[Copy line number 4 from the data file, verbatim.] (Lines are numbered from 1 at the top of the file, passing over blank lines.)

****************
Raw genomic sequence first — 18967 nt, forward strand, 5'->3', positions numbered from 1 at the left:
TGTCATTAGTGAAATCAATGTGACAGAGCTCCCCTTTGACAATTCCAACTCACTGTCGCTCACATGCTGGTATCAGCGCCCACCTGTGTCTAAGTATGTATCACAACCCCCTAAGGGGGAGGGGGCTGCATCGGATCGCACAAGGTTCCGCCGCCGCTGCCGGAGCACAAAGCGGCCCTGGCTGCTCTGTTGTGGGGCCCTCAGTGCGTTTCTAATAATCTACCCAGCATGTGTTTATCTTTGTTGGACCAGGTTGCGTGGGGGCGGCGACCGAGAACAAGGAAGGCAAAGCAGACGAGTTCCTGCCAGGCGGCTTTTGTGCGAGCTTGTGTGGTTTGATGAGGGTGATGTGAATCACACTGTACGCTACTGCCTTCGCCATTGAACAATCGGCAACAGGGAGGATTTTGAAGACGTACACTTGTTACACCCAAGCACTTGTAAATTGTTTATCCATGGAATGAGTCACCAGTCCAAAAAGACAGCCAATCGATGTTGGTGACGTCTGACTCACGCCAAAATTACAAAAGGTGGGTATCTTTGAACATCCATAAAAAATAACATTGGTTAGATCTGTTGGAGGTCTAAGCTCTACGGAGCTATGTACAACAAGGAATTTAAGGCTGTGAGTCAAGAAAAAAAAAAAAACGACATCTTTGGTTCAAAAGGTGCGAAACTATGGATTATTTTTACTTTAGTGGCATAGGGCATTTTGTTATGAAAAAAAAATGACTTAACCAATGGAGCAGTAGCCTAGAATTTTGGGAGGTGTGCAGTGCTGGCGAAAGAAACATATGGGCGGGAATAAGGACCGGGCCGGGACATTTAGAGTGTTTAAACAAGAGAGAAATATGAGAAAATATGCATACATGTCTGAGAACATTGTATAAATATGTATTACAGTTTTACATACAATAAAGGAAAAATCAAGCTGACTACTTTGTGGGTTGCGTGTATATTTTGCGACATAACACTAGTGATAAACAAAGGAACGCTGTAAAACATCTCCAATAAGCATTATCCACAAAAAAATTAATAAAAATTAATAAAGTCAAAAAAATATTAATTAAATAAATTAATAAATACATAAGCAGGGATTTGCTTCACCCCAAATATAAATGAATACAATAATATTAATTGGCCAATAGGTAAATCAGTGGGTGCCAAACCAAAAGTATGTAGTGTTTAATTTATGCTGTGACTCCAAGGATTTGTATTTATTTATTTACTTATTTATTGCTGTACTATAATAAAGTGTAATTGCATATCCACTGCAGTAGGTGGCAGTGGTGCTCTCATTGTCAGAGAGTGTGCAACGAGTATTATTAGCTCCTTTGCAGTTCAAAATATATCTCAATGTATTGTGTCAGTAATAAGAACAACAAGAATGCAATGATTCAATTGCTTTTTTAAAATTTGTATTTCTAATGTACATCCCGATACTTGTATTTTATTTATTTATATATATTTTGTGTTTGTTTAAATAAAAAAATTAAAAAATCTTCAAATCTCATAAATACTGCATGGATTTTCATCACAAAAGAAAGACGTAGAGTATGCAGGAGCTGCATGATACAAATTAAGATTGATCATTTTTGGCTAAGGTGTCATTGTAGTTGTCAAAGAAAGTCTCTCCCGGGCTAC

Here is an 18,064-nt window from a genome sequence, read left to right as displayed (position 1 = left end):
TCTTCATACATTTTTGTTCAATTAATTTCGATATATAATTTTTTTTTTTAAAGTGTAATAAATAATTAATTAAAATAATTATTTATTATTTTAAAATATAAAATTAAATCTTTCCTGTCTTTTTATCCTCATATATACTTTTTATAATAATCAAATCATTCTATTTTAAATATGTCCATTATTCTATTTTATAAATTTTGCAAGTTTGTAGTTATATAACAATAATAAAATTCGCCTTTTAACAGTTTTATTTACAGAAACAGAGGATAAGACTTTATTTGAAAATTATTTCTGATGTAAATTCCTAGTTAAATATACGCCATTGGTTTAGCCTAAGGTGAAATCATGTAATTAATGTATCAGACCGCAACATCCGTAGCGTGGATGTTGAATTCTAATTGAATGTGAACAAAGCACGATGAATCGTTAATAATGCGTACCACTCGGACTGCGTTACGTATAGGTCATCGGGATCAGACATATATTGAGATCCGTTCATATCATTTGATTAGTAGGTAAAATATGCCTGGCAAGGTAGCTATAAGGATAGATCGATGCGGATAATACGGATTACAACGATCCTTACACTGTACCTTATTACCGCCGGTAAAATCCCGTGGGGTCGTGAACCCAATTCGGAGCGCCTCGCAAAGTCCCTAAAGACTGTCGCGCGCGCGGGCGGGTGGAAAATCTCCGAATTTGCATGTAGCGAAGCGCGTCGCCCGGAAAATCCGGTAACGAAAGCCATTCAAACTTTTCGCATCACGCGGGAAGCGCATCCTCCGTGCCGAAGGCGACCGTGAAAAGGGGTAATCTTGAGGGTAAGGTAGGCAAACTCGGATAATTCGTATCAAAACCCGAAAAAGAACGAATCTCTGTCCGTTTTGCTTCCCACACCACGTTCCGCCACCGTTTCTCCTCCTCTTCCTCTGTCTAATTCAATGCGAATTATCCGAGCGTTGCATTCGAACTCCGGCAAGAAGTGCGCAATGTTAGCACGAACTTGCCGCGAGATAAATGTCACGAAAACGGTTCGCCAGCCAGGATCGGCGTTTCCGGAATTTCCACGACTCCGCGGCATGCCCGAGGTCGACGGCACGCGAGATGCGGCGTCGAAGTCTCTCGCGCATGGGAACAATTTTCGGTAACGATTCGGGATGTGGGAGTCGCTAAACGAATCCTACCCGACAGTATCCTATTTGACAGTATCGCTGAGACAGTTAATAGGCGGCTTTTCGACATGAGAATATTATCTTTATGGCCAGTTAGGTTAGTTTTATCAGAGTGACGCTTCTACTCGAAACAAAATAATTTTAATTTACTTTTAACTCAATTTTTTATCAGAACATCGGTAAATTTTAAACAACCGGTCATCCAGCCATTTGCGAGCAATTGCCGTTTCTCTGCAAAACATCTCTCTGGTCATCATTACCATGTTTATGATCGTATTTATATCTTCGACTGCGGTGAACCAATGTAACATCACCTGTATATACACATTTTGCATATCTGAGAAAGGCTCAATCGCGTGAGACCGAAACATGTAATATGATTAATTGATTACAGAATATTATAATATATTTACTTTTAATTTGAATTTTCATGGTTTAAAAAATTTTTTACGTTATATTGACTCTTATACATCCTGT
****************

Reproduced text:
TCTTCATACATTTTTGTTCAATTAATTTCGATATATAATTTTTTTTTTTAAAGTGTAATAAATAATTAATTAAAATAATTATTTATTATTTTAAAATATAAAATTAAATCTTTCCTGTCTTTTTATCCTCATATATACTTTTTATAATAATCAAATCATTCTATTTTAAATATGTCCATTATTCTATTTTATAAATTTTGCAAGTTTGTAGTTATATAACAATAATAAAATTCGCCTTTTAACAGTTTTATTTACAGAAACAGAGGATAAGACTTTATTTGAAAATTATTTCTGATGTAAATTCCTAGTTAAATATACGCCATTGGTTTAGCCTAAGGTGAAATCATGTAATTAATGTATCAGACCGCAACATCCGTAGCGTGGATGTTGAATTCTAATTGAATGTGAACAAAGCACGATGAATCGTTAATAATGCGTACCACTCGGACTGCGTTACGTATAGGTCATCGGGATCAGACATATATTGAGATCCGTTCATATCATTTGATTAGTAGGTAAAATATGCCTGGCAAGGTAGCTATAAGGATAGATCGATGCGGATAATACGGATTACAACGATCCTTACACTGTACCTTATTACCGCCGGTAAAATCCCGTGGGGTCGTGAACCCAATTCGGAGCGCCTCGCAAAGTCCCTAAAGACTGTCGCGCGCGCGGGCGGGTGGAAAATCTCCGAATTTGCATGTAGCGAAGCGCGTCGCCCGGAAAATCCGGTAACGAAAGCCATTCAAACTTTTCGCATCACGCGGGAAGCGCATCCTCCGTGCCGAAGGCGACCGTGAAAAGGGGTAATCTTGAGGGTAAGGTAGGCAAACTCGGATAATTCGTATCAAAACCCGAAAAAGAACGAATCTCTGTCCGTTTTGCTTCCCACACCACGTTCCGCCACCGTTTCTCCTCCTCTTCCTCTGTCTAATTCAATGCGAATTATCCGAGCGTTGCATTCGAACTCCGGCAAGAAGTGCGCAATGTTAGCACGAACTTGCCGCGAGATAAATGTCACGAAAACGGTTCGCCAGCCAGGATCGGCGTTTCCGGAATTTCCACGACTCCGCGGCATGCCCGAGGTCGACGGCACGCGAGATGCGGCGTCGAAGTCTCTCGCGCATGGGAACAATTTTCGGTAACGATTCGGGATGTGGGAGTCGCTAAACGAATCCTACCCGACAGTATCCTATTTGACAGTATCGCTGAGACAGTTAATAGGCGGCTTTTCGACATGAGAATATTATCTTTATGGCCAGTTAGGTTAGTTTTATCAGAGTGACGCTTCTACTCGAAACAAAATAATTTTAATTTACTTTTAACTCAATTTTTTATCAGAACATCGGTAAATTTTAAACAACCGGTCATCCAGCCATTTGCGAGCAATTGCCGTTTCTCTGCAAAACATCTCTCTGGTCATCATTACCATGTTTATGATCGTATTTATATCTTCGACTGCGGTGAACCAATGTAACATCACCTGTATATACACATTTTGCATATCTGAGAAAGGCTCAATCGCGTGAGACCGAAACATGTAATATGATTAATTGATTACAGAATATTATAATATATTTACTTTTAATTTGAATTTTCATGGTTTAAAAAATTTTTTACGTTATATTGACTCTTATACATCCTGT